• Prioritizing human connection, compassion, and empathy in all actions
Human-nature relationships

EXAMPLES OF MECHANISMS OF CHANGE:

  • Growing in environmental consciousness
  • Re-conceptualizing the role of humans in nature
Values, equity and justice

EXAMPLES OF MECHANISMS OF CHANGE:

  • Accounting for intergenerational justice in decision-making
  • Prioritizing equity, justice, and human rights for all

Key Insight #2

More sustainable trajectories are associated with a transition toward less economic interdependence (greater self-reliance), which is underpinned by shifts in policy and norms.

When asked about the expected societal trends in the coming three years, respondents from the General Population tend to expect an increase in the size of society’s ecological footprint and a decrease in inequality. In contrast, respondents from the Sustainability Community expect little change in society’s ecological footprint, but an increase in inequality. On average neither the Sustainability Community nor the General Population indicated much change in the level of economic interdependence or centralization of governance. However,  both communities expect much more digital surveillance in three years’ time.

Figure 1. Expected trends in five societal features. Respondents were asked to characterize expected trends in five societal features over the next three years using a five-point Likert scale. Mean responses are indicated across respondents from the General Population (purple tabs) and Sustainability Community (green tabs) with their standard deviations on a five-point Likert scale.

Fig_01

We used responses on expected changes in the level of inequality in the world and the size of ecological footprint as indicators of whether respondents think society is on a trajectory to a more or less sustainable world. These two indicators are cross-cutting in the UN Sustainable Development Goals (SDGs) with  reducing inequality underpinning SDGs 1 through 10, while reducing society’s ecological footprint is central to SDGs 11 through 15. Thus, a world with less inequality and a smaller ecological footprint is defined here as a More Sustainable world, while the converse is defined as a Less Sustainable world. It was possible to also be on a trajectory to an Equality First world (where inequality decreases, but society’s footprint does not) or an Environment First world (where society’s footprint decreases but inequality does not) or to expect the world to remain unchanged, i.e. Business-as-usual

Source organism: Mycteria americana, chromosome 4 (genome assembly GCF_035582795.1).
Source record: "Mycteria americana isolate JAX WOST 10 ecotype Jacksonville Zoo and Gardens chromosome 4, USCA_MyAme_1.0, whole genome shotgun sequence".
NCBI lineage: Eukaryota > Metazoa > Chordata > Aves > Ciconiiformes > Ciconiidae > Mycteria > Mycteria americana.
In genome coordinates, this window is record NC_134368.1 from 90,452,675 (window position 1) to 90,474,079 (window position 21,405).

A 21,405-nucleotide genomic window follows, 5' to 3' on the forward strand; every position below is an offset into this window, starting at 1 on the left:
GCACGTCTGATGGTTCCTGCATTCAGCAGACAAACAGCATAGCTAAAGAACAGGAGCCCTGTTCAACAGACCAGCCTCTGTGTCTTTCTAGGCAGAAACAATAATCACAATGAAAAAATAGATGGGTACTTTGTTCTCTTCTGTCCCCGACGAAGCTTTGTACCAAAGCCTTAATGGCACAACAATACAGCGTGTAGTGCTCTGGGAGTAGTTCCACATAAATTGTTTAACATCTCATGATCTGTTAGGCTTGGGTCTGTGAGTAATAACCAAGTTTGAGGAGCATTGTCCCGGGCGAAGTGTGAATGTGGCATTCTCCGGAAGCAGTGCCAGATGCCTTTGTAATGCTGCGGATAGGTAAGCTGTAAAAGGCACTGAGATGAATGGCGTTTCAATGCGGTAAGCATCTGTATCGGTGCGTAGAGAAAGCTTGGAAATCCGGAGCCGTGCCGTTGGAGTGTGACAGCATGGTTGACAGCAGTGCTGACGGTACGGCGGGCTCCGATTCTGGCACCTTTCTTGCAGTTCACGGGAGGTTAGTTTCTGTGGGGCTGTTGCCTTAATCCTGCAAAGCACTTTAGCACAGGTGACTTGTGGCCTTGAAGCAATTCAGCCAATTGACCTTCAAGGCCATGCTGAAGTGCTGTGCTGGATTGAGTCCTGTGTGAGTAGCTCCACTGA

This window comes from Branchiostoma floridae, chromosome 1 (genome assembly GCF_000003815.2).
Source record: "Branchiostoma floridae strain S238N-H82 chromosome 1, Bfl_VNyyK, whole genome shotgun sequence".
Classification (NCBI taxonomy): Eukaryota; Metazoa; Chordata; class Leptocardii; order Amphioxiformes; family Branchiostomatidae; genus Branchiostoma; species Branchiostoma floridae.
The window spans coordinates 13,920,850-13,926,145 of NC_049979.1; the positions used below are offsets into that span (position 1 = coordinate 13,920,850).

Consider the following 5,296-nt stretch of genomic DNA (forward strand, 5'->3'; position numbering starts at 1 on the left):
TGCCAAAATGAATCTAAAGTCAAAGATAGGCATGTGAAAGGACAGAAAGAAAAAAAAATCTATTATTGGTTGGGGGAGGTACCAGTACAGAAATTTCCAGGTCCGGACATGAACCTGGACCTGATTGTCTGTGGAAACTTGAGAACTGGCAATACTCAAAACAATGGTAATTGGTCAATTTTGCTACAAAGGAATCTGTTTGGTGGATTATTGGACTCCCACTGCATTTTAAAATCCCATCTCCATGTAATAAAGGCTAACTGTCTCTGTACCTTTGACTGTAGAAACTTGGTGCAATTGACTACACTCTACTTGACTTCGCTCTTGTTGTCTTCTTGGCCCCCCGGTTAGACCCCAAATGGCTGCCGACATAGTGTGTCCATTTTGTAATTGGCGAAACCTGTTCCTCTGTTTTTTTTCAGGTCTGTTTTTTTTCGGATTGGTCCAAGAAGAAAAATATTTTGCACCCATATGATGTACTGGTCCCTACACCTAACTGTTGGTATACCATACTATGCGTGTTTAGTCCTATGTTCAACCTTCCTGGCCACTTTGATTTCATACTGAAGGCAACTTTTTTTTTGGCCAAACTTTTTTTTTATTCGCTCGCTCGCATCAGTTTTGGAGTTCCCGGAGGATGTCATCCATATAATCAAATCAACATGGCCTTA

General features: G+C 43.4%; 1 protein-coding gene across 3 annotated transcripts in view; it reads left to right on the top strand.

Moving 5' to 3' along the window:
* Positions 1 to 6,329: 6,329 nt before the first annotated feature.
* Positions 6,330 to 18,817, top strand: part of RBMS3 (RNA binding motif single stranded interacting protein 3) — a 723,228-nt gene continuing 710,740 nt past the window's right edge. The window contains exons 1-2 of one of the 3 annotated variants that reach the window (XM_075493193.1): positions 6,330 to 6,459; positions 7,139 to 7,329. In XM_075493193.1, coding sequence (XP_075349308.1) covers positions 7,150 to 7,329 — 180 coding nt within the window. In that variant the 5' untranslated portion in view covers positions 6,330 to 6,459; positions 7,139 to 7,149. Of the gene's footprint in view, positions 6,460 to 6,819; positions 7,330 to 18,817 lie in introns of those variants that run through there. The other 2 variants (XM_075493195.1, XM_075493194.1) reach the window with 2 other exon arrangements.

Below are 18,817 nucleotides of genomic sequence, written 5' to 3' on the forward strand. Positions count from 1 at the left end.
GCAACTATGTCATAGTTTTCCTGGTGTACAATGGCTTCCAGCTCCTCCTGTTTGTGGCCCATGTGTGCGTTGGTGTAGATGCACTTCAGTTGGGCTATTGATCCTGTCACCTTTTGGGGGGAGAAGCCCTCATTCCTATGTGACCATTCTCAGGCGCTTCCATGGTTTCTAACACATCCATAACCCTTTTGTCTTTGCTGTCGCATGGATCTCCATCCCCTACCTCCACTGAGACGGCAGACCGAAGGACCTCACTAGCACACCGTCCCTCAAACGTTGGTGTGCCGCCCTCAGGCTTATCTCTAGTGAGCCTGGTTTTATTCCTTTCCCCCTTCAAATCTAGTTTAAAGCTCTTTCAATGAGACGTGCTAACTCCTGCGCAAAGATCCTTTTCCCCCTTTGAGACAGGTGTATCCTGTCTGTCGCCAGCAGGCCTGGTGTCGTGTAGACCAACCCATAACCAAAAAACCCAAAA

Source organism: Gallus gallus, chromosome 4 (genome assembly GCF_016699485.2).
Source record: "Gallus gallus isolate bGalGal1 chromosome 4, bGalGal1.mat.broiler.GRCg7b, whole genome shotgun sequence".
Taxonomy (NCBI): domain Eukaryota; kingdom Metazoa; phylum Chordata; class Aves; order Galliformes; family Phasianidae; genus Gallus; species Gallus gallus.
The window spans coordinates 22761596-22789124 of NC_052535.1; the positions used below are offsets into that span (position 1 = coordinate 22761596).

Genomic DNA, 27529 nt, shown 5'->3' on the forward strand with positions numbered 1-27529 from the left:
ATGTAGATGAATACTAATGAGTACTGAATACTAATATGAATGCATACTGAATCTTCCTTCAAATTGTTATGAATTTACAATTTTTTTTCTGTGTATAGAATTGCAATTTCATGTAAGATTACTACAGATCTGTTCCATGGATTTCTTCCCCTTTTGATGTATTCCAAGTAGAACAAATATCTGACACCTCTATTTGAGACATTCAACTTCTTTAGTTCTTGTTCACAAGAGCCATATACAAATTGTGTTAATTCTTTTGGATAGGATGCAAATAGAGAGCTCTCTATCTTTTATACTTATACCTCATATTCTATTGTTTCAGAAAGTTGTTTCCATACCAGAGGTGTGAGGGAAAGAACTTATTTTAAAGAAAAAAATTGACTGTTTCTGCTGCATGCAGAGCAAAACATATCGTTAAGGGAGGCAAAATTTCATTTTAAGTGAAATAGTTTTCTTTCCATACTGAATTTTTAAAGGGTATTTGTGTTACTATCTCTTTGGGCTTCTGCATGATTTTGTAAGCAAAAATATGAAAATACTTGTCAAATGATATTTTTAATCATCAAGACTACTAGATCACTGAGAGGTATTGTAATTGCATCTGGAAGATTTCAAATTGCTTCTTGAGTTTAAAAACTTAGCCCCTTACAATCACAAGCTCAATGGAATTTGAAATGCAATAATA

General Population

General Population_fig-03_Foresight-report

Sustainability Community

Sustainability Community_fig-03_Foresight-report

Approximately 18% of respondents think that the world is on trajectory to a More Sustainable future.

However between 30-39% expect a Less Sustainable world in 3 yrs time.

Key Insight #3

Many respondents from the Global South expect a trend towards reduced inequality and a larger ecological footprint over the coming three years.

Exploring regional patterns in these Sustainability Trajectories  suggests an inverse relationship between inequality and ecological footprints. Many respondents from the Global South, in both surveys, expect a shift towards reduced inequality, but also towards a larger ecological footprint. Conversely, many respondents from the General Population in the Global North and across the Sustainability Community expect a shift toward smaller ecological footprints, and also greater inequality. Responses suggest a trade-off between reducing society’s ecological footprint and decreasing inequality, with important implications for decision-making across sectors and scales in general, and for the design of policies addressing environment and inequality in particular.

Figure 4. Regional distribution of Sustainability Trajectories. Distribution is shown for the General Population (purple pie charts) and Sustainability Community (green pie charts).

Legend

Legend_fig-04_Foresight-report

North Africa & Middle East

Sub-Saharan Africa

Latin America

Asia

Canada & United States

Europe

Key Insight #4

Almost all respondents, across all regions of the world, expect digital surveillance to significantly increase.

Fig_02

Figure 2. Support for the use of digital surveillance in the case of emergencies. Respondents were asked to indicate their level of support on a five-point Likert scale for the use of digital surveillance technologies in the case of emergencies when it could save lives.

Nearly all respondents expect that digital surveillance will increase significantly over the coming three years (see Figure 1 above).  Furthermore, the vast majority of respondents (82% for the General Population and 75% for the Sustainability Community) were not opposed to the use of digital surveillance in times of emergency when it could help save lives. This suggests that the expectation that digital surveillance will increase is not necessarily perceived as negative, though comments from respondents highlight that their support depends on the context in which surveillance is undertaken.

Figure 2. Support for the use of digital surveillance in the case of emergencies. Respondents were asked to indicate their level of support on a five-point Likert scale for the use of digital surveillance technologies in the case of emergencies when it could save lives.

Summary

Across the four alternative Sustainability Trajectories identified, there is little variation in the distribution of the classes of drivers. This suggests that these four classes of drivers are particularly powerful regardless of how the future unfolds. Shifts in power dynamics are a central driver of change across all trajectories and regions. Of the four drivers of change identified, a shift in power dynamics is the most commonly mentioned in conjunction with other drivers, suggesting that it will play a central role in how society builds back from the COVID-19 health pandemic. This also suggests that even strategies focusing on other drivers of change would benefit not only from taking power dynamics into account, but from actively seeking out how to address power imbalances and support efforts to decrease inequality.  

Four key drivers are likely to shape our trajectories towards sustainability, shifts in: policy, norms, power dynamics and mindsets.
Foresight-Survey_Overarching-figure_SustainabilityDigitalAge2020